Earlier this year, and after his father did it, Jameis Winston again stoked the flames that he might (unexpectedly) stay at Florida State beyond the 2014 season and eschew (for now) early entry into the NFL.
In very passionate comments, Winston left no doubt as to the value he places on the education he’s receiving at FSU.
“It’s very important to me. I was always raised as a student first and an athlete second,” Winston said to NFL.com in regards to earning his degree before moving on to the NFL.
“I think that’s the main purpose in college. Some athletes lose that perspective. It’s about being a student-athlete, and not just getting that easy money and going to the league. Even if kids leave early, I would want them to come back and get that degree.”
Given the huge amount of money pouring into school coffers off the backs of these student-athletes, there’s been a push like never before to see them benefit from a financial windfall that grows exponentially from year to year. Winston, based on his star power earned through winning the Heisman and his Seminoles claiming the final BCS title last season, would be one of the players who could very easily cash in on his image before turning professional.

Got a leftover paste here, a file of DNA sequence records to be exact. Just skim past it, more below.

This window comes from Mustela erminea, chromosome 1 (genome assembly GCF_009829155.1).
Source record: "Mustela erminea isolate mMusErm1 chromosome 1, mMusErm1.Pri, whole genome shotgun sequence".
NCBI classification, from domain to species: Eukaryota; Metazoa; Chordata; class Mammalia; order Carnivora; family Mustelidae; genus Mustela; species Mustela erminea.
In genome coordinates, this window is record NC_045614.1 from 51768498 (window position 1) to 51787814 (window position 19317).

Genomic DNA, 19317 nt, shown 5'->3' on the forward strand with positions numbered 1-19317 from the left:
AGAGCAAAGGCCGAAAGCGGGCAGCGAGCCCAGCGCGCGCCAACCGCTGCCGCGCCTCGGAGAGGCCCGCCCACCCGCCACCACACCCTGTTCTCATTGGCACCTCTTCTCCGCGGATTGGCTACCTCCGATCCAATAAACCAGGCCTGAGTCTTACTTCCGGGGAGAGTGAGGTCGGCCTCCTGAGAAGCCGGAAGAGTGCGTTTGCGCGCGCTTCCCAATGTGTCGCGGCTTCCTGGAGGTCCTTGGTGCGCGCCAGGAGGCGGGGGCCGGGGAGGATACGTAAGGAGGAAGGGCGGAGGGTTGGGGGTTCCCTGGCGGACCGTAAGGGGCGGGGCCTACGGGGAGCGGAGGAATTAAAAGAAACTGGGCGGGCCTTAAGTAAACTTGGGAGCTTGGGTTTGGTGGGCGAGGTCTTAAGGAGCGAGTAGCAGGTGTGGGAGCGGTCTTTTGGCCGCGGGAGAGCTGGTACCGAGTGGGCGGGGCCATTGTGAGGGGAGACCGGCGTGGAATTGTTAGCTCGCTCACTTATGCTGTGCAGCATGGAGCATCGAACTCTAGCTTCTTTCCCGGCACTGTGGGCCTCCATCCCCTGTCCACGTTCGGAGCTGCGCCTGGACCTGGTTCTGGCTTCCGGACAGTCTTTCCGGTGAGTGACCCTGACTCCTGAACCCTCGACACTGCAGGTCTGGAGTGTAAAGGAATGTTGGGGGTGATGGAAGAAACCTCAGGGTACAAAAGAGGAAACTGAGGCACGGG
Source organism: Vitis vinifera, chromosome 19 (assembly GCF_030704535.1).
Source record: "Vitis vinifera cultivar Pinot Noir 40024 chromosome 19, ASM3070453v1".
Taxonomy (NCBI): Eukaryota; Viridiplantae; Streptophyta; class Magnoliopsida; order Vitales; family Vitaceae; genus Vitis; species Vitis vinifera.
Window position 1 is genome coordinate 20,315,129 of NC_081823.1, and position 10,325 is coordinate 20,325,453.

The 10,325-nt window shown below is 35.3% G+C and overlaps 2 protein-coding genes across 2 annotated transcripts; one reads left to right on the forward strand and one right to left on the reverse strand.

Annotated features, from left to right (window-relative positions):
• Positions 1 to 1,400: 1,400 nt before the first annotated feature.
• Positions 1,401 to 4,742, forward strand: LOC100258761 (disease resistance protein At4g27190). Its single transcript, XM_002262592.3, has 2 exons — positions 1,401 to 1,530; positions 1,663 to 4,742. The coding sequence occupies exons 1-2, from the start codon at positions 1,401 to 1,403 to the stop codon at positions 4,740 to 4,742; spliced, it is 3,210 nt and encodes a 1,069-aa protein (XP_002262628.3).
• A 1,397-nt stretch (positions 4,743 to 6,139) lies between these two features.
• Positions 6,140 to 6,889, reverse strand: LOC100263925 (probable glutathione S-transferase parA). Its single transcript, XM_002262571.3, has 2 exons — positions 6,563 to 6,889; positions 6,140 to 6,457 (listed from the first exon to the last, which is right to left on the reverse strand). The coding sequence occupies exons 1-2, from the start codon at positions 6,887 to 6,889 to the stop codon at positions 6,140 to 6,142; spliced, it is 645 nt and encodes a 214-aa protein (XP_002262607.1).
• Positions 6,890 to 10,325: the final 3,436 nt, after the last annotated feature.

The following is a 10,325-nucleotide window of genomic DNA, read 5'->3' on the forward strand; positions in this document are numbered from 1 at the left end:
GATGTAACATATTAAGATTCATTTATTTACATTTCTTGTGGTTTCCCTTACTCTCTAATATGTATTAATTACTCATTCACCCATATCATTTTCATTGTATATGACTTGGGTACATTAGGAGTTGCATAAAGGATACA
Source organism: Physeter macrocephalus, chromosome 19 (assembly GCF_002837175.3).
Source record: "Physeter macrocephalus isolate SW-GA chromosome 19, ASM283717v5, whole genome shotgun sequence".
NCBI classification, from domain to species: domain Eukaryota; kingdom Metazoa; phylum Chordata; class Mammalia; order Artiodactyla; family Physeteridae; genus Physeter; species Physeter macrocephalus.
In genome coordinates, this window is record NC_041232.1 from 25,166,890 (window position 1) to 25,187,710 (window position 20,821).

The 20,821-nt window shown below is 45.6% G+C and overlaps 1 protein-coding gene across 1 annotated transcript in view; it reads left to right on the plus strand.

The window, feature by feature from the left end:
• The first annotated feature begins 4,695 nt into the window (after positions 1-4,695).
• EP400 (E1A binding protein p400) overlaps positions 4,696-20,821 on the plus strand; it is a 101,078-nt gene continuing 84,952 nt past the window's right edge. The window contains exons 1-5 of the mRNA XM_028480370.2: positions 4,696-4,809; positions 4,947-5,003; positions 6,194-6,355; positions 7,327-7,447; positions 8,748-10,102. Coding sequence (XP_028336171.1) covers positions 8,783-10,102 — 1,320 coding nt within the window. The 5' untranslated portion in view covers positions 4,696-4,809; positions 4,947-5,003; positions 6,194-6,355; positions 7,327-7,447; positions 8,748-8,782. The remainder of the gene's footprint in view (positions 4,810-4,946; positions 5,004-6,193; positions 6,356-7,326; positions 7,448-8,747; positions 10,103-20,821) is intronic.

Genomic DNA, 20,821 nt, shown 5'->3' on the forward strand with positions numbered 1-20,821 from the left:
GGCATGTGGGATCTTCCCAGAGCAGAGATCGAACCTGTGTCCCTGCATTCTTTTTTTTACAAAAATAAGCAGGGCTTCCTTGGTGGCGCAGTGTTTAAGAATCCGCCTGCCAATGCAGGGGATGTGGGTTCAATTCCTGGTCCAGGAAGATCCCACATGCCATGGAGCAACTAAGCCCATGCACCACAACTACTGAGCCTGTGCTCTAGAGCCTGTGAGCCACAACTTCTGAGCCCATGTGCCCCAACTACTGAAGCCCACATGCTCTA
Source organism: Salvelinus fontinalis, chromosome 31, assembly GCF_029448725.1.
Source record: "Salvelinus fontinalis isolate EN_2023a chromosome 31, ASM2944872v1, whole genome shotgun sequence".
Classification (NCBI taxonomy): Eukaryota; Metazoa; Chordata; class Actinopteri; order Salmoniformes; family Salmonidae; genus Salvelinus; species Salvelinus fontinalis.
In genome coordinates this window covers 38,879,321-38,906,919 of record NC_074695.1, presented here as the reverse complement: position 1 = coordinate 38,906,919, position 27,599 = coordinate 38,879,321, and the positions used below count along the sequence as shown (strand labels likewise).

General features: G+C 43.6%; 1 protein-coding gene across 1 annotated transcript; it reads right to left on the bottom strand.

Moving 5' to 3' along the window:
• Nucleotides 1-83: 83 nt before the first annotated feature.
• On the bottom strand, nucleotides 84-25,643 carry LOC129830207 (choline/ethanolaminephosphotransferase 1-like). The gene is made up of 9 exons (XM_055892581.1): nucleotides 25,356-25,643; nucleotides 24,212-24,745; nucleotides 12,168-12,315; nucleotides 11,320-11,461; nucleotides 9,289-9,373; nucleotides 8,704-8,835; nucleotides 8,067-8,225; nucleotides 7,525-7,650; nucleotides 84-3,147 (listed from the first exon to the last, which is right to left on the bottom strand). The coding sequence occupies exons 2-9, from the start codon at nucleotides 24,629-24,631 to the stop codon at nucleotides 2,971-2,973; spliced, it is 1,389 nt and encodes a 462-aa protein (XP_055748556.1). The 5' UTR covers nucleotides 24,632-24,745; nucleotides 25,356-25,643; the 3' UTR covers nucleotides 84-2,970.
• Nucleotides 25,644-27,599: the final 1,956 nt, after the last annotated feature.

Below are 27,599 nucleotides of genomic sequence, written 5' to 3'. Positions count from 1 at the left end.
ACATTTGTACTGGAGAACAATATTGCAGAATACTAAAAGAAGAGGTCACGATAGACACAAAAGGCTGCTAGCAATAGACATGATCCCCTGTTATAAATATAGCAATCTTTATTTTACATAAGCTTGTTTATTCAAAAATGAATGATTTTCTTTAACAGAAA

Winston, though, has no desire.
(Writer’s note: feel free to get the “he stole crab legs, he obviously needs the money” jokes out of your system. Go ahead. I’ll wait.)
(OK, we good? Good.)
Speaking of ill-gotten seafood, Winston, for all the highs, has seen his share of lows over the past several months. In addition to the shoplifting citation, Winston was wrapped up in an in-season controversy involving the alleged rape the year before of an FSU student and subsequent investigation. Winston was never charged, but the off-field incidents — one also involving the theft of soda from a Burger King as well as a long-running BB gun battle that caused property damage — have put a dent in his image to varying degrees.
In regards to the crab caper, Winston said in a statement of apology at the time that his ” conduct needs to be above reproach.” Sunday afternoon, Winston reiterated that stance and expounded it.
“Definitely not, because I fixed everything,” Winston said when asked if the way he looks at people, the media and law enforcement has changed. “I was cleared, and I mean, I’ve got to hold myself to a certain standard that the media may view me in, that the regular people may view me in, but I know I can do that because I’ve learned the true definition of being a leader and being a leader on and off the field. As a leader for the Florida State Seminoles, I not only have to respect the name on the back of my jersey, but I have a great university that is looking for me to be a great student athlete, and more importantly I have teammates that are counting on me.
“Accountability is something that’s very important to me, and so, yes, I have learned, and I’ve learned that leadership is more important playing the quarterback position than anything else.”
FSU and head coach Jimbo Fisher can only hope that Winston is as loud or louder on the field as he was in 2013, and much, much quieter off of it since December of last year.